The terrorist attacks of 9/11 shocked the world and ushered in a new set of threats, fears, and national responses known collectively as the War on Terror.1 During this era, the practice of torture, legally abolished long ago and largely considered uncivilized and morally wrong, emerged as a potential aid in this global “war.” Specifically, the issue of whether or not to use torture to thwart future terrorist attacks arose among legal scholars, philosophers, political theorists, and government personnel. What has been called the “ticking time bomb scenario” (henceforth TTB) emerged as an example of when torture might conceivably be justifiable, and indeed even necessary. In this hypothetical, a terrorist plot that will cost a large number of innocent lives is about to be carried out. Government officials have access to a terrorist with key information regarding the attack. The question debated is whether or not it is permissible to torture the terrorist to gain life-saving information in this instance. Many say yes; others say never.
This essay presents the vast array of interdisciplinary literature on the topic of torture in the War on Terror, drawing on history, sociology, political science, philosophy, legal studies, journalism, and media studies. It exclusively references books published on the topic, although many journal articles and websites regularly address the subject. The essay is divided into eight sections. “The History of Torture” provides information about important histories of torture that contextualize the practice in both ancient and modern times. “Different Positions on the Moral Status of Torture” presents the key arguments of the torture debate surrounding the TTB in the War on Terror. “Understanding the War on Terror” details key perspectives on the War on Terror and how it has been framed as exceptional. “The Road to Abu Ghraib and Guantánamo” includes literature that explains how and why the Bush administration justified the use of enhanced interrogation techniques that often amounted to torture in the War on Terror. “Government Documents” describes the volumes of declassified torture documents available to the public. “Torture and the Racialization of Muslims Since 9/11” presents arguments for the continued “othering” of Muslims since the terrorist attacks. “Who Tortures and Why?” offers explanations for how a person can become a torturer. Finally, “Torture in the Media: Jack Bauer’s World” offers a summary of literature that analyzes the changing image of torture in popular culture from one of sadism to one of heroism.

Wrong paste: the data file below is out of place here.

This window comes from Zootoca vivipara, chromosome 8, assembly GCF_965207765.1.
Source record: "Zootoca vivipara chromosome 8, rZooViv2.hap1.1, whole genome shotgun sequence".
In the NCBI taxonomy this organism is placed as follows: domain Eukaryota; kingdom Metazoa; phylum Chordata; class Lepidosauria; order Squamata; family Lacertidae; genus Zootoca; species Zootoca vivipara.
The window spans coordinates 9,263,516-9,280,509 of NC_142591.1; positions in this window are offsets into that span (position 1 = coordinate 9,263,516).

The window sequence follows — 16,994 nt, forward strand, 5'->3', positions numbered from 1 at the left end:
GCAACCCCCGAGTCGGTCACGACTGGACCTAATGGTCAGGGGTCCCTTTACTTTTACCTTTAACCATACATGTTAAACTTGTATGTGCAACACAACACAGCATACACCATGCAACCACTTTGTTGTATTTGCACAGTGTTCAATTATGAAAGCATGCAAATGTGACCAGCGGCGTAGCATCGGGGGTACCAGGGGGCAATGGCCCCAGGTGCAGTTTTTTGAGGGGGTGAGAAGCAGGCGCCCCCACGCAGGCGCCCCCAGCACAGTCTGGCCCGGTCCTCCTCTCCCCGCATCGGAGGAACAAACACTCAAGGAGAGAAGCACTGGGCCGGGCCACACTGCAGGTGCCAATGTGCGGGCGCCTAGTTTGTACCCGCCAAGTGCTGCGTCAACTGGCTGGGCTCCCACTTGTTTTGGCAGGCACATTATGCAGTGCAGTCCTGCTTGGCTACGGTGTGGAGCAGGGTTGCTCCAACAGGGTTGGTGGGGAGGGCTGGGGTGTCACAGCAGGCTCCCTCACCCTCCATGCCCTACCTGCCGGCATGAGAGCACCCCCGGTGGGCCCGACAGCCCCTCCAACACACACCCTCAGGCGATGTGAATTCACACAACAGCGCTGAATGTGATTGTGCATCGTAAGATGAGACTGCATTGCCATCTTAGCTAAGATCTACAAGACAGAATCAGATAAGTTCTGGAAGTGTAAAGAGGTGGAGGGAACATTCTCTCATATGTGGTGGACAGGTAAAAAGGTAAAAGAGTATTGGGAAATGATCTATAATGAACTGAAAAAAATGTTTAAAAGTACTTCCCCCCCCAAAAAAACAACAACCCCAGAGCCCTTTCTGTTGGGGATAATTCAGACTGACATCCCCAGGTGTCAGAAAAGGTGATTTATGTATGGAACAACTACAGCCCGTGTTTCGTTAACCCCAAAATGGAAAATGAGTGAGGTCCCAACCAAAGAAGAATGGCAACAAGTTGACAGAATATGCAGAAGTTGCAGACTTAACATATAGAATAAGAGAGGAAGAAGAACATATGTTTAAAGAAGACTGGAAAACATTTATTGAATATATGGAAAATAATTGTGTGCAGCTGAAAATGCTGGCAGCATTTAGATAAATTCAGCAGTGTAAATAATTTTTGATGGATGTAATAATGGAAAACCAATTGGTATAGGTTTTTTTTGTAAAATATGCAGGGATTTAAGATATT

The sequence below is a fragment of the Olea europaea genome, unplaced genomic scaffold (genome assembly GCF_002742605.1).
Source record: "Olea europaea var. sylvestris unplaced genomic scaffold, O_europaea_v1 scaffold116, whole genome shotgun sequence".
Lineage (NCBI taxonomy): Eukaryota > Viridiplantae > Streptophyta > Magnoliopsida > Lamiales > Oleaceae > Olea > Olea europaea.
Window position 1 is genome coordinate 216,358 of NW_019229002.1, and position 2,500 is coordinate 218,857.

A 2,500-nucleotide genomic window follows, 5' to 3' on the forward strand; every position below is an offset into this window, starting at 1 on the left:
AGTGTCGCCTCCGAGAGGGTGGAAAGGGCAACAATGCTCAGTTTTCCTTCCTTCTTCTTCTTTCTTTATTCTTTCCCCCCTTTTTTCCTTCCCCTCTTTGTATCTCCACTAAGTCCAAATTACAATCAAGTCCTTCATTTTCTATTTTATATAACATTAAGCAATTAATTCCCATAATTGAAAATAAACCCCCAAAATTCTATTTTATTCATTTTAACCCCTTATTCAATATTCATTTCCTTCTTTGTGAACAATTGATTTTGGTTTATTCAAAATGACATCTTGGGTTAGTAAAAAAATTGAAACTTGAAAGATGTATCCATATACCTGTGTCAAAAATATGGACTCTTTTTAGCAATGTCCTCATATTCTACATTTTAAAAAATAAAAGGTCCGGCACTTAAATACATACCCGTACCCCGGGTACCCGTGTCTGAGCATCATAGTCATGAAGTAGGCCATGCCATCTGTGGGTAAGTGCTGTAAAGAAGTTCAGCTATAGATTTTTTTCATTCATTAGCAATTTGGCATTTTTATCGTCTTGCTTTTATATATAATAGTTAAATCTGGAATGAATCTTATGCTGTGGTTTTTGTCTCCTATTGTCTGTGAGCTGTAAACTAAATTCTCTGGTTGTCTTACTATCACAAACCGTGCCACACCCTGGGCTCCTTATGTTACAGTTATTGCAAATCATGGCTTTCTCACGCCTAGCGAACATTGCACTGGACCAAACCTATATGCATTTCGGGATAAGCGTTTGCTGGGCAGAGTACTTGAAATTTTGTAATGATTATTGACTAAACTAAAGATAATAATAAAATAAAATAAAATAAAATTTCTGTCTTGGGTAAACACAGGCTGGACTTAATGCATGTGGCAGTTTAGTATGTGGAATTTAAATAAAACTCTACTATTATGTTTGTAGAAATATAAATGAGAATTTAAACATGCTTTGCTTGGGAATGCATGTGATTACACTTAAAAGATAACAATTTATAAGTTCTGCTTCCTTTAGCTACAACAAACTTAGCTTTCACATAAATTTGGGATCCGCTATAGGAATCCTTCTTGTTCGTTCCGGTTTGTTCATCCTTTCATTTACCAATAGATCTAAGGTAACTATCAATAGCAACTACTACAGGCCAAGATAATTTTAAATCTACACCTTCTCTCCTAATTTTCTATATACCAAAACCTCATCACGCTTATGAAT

Julie Beicken is assistant professor of sociology at Rocky Mountain College.
1. The response to terrorism is known variously as the “war on terror,” the “Global War on Terror,” and the “War on Terror.” This essay will use “War on Terror” as this was the name used by the Bush administration. Quotation marks are used occasionally because the use of war rhetoric is symbolic, as the literature in the third section discusses.